Alpha & Omega: The Search for the Beginning and End of the Universe

Front Cover
Viking, 2003 - Science - 294 pages
10 Reviews
Humankind has grappled for millennia with the fundamental questions of the origin and end of the universe-it was a focus of ancient religions and myths and of the inquiries of Aristotle, Galileo, Copernicus, Kepler, and Newton. Today we are at the brink of discoveries that should soon reveal the deepest secrets of the universe.

Alpha and Omegais a dispatch from the front lines of the cosmological revolution that is being waged at observatories and laboratories around the world-in Europe, in America, and even in Antarctica-where scientists are actually peering into both the cradle of the universe and its grave. Scientists-including galaxy hunters and microwave eavesdroppers, gravity theorists and atom smashers, all of whom are on the trail of dark matter, dark energy, and the growing inhabitants of the particle zoo-now know how the universe will end and are on the brink of understanding its beginning. Their findings will be among the greatest triumphs of science, even towering above the deciphering of the human genome.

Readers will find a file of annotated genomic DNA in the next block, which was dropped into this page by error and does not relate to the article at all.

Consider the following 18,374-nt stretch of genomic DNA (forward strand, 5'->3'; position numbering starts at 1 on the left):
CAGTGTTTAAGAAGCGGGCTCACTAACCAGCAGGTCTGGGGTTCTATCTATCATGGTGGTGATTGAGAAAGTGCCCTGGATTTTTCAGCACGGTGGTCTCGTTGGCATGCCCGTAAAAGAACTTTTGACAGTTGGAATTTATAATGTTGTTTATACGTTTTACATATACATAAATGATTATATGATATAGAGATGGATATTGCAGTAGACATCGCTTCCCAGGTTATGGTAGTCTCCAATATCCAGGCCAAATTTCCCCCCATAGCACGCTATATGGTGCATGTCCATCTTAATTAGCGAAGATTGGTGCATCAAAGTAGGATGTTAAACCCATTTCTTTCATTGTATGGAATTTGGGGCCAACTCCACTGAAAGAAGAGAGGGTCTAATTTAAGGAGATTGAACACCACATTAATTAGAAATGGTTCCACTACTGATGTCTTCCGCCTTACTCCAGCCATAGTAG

This is the book you need to help understand the frequent front-page headlines heralding dramatic cosmological discoveries. It makes cutting-edge science both crystal clear and wonderfully exciting.

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Review: Alpha and Omega: The Search for the Beginning and End of the Universe

User Review  - Peter - Goodreads

Very cleanly written investigation into the scientific understanding of the Big Bang (as of 2001), and how the conditions set up by the beginning of the universe also define how the universe will end ... Read full review

LibraryThing Review

User Review  - BakuDreamer - LibraryThing

Out of date now but okay ( has a glossary and ' expirements to watch ' ) Read full review

About the author (2003)

Charles Seife is the author of five previous books, including Proofiness and Zero, which won the PEN/Martha Albrand Award for first nonfiction and was a New York Times notable book. He has written for a wide variety of publications, including The New York Times, Wired, New Scientist, Science, Scientific American, and The Economist. He is a professor of journalism at New York University and lives in New York City.

 

 

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